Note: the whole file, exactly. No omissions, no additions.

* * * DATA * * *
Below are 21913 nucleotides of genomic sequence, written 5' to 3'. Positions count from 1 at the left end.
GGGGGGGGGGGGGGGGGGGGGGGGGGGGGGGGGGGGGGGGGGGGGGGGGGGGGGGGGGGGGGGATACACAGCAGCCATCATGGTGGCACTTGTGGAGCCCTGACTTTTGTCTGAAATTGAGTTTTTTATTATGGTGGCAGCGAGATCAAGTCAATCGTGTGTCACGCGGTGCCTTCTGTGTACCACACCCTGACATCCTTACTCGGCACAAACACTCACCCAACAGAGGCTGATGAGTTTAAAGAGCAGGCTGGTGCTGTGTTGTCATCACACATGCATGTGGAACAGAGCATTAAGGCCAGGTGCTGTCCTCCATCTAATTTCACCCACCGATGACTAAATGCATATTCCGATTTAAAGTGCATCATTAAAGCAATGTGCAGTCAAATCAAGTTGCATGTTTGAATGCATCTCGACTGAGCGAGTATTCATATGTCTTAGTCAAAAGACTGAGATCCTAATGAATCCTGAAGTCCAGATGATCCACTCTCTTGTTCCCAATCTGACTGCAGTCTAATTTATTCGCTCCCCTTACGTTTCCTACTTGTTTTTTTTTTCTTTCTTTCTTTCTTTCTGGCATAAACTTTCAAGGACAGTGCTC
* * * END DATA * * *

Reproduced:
Below are 21913 nucleotides of genomic sequence, written 5' to 3'. Positions count from 1 at the left end.
GGGGGGGGGGGGGGGGGGGGGGGGGGGGGGGGGGGGGGGGGGGGGGGGGGGGGGGGGGGGGGGATACACAGCAGCCATCATGGTGGCACTTGTGGAGCCCTGACTTTTGTCTGAAATTGAGTTTTTTATTATGGTGGCAGCGAGATCAAGTCAATCGTGTGTCACGCGGTGCCTTCTGTGTACCACACCCTGACATCCTTACTCGGCACAAACACTCACCCAACAGAGGCTGATGAGTTTAAAGAGCAGGCTGGTGCTGTGTTGTCATCACACATGCATGTGGAACAGAGCATTAAGGCCAGGTGCTGTCCTCCATCTAATTTCACCCACCGATGACTAAATGCATATTCCGATTTAAAGTGCATCATTAAAGCAATGTGCAGTCAAATCAAGTTGCATGTTTGAATGCATCTCGACTGAGCGAGTATTCATATGTCTTAGTCAAAAGACTGAGATCCTAATGAATCCTGAAGTCCAGATGATCCACTCTCTTGTTCCCAATCTGACTGCAGTCTAATTTATTCGCTCCCCTTACGTTTCCTACTTGTTTTTTTTTTCTTTCTTTCTTTCTTTCTGGCATAAACTTTCAAGGACAGTGCTC